Goddamn Vegas, man.

Nothing – nothing – is real in that place. The Venetian Hotel has an interior roof painted to look like the twilight sky, and gondolas weave down canals filled with water of the kind of deep and rich blue that you see in children’s storybooks (See Spot Run Into Trouble At The Beach, Courtesy Of BP). The air is gusted with perfume to disguise the stench of cigarette smoke and when my body started craving salad (little did the poor chump know that a roadside Arby’s was soon to prove its nemesis), the closest I could get was a sole lettuce leaf alongside a turkey wrap that was not a colour I will ever believe could be found in nature. Unless it was the colour of Mother Nature puking after a night on absinthe and green chartreuse. That, I could believe.

But it’s not as if we went to Vegas for the authenticity.


We came for the prostitutes.

I mean, the gambling.

Very quickly, we discovered that the gaming floor of the Venetian at twelve in the morning showcased Zara and I’s different approaches to testing our luck. My belief has always and will always be that when you hit a streak, you gotta ride it out until either you go bust or complimentary drinks start raining from the sky. Zara, by far the more level-headed, decided that as soon as she was ahead, she was going to cash out. Also, she wore her pajamas.

Armed with our $25 in complimentary chips, we hit the slots.

Once you are in, man, there is no respite. Constant light and noise bounce off the deep red carpet, the high ceilings, the endless ranks of grim-faced gamblers who surge in to try to break the poker tables. I think this is what disconcerted me – no one here actually appeared to be having fun. They just sit and push the buttons and feed ever more money into the deep black cash slots, or determinedly place their bets on red again for another spin of the wheel.

I would have been more upset that the Sopranos slot machine was out of commission and the Elvis machine wouldn’t take our complimentary credit but I was frankly too distracted by the old lady with the oxygen tank and an ashtray feeding quarters into a slot machine.

Zara, by dint of playing carefully and luckily, ended up $16.20 and cashed out immediately.

I ended up $15 ahead and did not.

Very quickly, I subsequently found myself $0 ahead.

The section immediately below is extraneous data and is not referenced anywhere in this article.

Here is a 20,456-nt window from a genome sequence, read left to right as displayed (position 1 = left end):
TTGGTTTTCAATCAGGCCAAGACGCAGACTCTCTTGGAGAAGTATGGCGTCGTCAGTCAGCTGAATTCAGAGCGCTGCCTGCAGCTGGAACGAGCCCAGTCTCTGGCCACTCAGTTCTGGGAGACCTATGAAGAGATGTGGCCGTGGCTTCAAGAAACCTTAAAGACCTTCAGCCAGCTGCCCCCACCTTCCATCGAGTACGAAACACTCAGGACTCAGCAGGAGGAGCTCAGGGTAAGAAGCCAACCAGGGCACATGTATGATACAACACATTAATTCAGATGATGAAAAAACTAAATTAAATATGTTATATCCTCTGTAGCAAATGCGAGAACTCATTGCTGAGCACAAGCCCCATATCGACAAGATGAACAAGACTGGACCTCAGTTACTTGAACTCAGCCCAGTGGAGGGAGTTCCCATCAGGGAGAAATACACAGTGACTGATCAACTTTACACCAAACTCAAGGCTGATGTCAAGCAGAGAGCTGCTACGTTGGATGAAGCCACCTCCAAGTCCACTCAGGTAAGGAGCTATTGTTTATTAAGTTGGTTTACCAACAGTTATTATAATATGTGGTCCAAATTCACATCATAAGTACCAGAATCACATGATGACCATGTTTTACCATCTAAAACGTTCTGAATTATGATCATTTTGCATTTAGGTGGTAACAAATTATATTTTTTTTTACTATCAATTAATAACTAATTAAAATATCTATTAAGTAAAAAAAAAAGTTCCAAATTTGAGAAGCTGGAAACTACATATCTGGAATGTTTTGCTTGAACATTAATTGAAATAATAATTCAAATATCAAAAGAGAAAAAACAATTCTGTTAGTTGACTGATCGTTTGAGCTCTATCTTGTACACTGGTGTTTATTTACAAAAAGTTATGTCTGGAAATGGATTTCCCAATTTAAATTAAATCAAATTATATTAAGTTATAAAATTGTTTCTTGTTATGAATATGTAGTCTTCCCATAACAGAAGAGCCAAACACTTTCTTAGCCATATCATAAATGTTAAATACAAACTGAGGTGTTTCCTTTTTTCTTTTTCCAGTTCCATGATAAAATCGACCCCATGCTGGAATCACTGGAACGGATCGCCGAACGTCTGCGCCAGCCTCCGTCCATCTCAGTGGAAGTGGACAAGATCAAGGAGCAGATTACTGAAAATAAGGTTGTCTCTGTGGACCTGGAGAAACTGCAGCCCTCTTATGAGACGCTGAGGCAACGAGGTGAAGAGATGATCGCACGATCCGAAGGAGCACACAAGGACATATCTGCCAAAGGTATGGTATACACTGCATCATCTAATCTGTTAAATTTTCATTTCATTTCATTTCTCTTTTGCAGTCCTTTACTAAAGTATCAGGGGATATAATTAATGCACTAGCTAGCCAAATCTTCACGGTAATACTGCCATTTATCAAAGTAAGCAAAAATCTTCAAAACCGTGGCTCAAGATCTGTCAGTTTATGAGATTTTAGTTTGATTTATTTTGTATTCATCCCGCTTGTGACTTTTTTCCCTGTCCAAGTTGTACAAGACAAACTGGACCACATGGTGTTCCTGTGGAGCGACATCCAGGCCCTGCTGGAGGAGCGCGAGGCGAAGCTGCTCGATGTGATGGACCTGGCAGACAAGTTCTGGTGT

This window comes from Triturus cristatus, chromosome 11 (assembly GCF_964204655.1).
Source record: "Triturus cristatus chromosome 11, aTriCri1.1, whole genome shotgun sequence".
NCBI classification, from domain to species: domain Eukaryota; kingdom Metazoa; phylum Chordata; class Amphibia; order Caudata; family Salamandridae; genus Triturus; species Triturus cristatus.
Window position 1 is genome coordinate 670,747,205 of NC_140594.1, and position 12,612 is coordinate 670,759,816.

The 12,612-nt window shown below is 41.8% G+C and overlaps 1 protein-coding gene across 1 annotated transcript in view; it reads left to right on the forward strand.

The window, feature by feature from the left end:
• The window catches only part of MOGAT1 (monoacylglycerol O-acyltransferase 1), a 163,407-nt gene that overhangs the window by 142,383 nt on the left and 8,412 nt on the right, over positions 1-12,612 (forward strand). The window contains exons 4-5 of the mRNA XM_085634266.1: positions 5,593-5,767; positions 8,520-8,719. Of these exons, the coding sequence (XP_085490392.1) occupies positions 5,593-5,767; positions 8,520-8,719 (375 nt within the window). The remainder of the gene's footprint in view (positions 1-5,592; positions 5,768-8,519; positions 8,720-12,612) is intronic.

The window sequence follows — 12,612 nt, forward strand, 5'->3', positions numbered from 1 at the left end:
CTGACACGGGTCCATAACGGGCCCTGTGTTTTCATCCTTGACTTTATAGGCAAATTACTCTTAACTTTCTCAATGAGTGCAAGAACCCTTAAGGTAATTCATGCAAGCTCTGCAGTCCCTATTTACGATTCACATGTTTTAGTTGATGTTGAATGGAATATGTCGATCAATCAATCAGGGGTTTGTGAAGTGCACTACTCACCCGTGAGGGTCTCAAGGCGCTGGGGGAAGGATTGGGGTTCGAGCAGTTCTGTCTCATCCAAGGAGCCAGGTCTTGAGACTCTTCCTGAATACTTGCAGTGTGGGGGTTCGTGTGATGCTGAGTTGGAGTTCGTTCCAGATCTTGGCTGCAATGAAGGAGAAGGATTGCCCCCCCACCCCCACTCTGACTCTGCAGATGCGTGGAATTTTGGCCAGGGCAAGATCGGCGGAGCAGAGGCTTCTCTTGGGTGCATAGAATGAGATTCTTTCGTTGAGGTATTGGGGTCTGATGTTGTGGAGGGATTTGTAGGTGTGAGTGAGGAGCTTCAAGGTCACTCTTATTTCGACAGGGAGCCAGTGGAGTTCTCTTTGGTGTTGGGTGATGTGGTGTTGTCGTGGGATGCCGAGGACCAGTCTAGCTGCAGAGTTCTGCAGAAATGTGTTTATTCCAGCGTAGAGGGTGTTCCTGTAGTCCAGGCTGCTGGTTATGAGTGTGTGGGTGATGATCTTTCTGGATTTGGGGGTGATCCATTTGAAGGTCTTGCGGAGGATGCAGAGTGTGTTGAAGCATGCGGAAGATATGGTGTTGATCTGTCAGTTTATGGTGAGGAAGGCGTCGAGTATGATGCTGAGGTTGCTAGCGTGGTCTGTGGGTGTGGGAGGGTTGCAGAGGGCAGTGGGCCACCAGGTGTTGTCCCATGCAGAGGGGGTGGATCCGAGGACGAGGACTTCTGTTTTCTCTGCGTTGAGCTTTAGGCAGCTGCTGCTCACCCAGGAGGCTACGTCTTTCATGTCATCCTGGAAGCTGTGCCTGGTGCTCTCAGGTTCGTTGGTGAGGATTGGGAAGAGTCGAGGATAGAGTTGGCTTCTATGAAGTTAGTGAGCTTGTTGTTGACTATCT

I think the lesson here is that if I had have spent more money, I surely would have won millions.

I have learned everything I know about cards from Bond films, which is that every single card game in the world falls into the following three steps:

1. Play.

2. Win.

3. Have a bunch of sex.

4. Kill some guys.

And while that would have been fun, something told me that wasn’t exactly how things would go down, and so we left the casino floor to go back to our room and prepare for the following day.

We headed out of Vegas in what the GPS told us was a Coloradan direction the next morning. An hour into the trip, as we hit the straight of the long, long highway, the truck ahead of us blew a tyre and veered crazily across and off the road. Immediately, another truck behind us pulled over to offer assistance, while the hood of the first truck sprang and smashed into its front window. Tiny dust and rocks caromed off our car as the truck threw up earth by the side of the road before coming to rest.

Whoever and wherever you are, man, I hope your luck was as good as Zara’s.

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SIMON SMITHSON is an Australian writer and editor. He is currently based in Melbourne, Australia, but frequently finds himself in Los Angeles and San Francisco. His work has appeared on both sides of the globe in print and online in publications such as BLIP, Every Day Fiction, Beat, The Loop, My Sinking Boat, and more. He has a tumblr at www.simonsmithson.com and he runs a lifestyle experiment at www.selfhelpless.net.

31 responses to “TPAC 2010: Day 6 – Leaving Las Vegas”

  1. Becky says:

    I can say (and may have already said) that those two gambling behaviors fall pretty regularly along gender lines.

    As a sinful, debauched person who gambles regularly, at least in kitchen poker games and race tracks, I can say that guys will take higher stakes, lower-odds bets and push their luck further than women will.

    I leave the track up 20 bucks, and I’m happy as a clam.

    But Palani’s over there going, “If you would have just played a trifecta, you’d have 80, you know…”

    Of course, he says it $100 bucks in the hole after playing trifectas all day. And I mention that. And it’s like the logic doesn’t even register.

    “But you could have had $80 if you’d played it!”

    • Simon Smithson says:

      The only theory I know is that in Texas Hold’Em you’re supposed to play open and high (is that what they call it?) where you don’t bet often, but bet big when you do.

      That is seriously the only thing I know.

      Oh, and always bet on black.

      But I learned that from Wesley Snipes in Passenger 57, so it may lack accuracy.

      • Becky says:

        You sound like a man I need to gamble against, Simon Smithson. I’ll teach you play poker. Really. I will.


  2. Lorna says:

    I’m real! Really, I am. Vegas is not all about the strip. If I would have been feeling better when you two passed through, I’d have shown you two a good time….err, the REAL Vegas. 😉

    But you are wise to understand that you can’t find happiness stuffing your hard earned cash into the money eating machines.

    When My husband and I were driving on the way to our wedding we had a crazy, out of control truck miss hitting us head on by inches. This is one of the reasons why I always consider myself a lucky girl.

  3. Joe Daly says:

    Simon, I’d be right there with you until the bitter end. I never know when to quit while I’m ahead, and I’m entirely incapable of cutting my losses.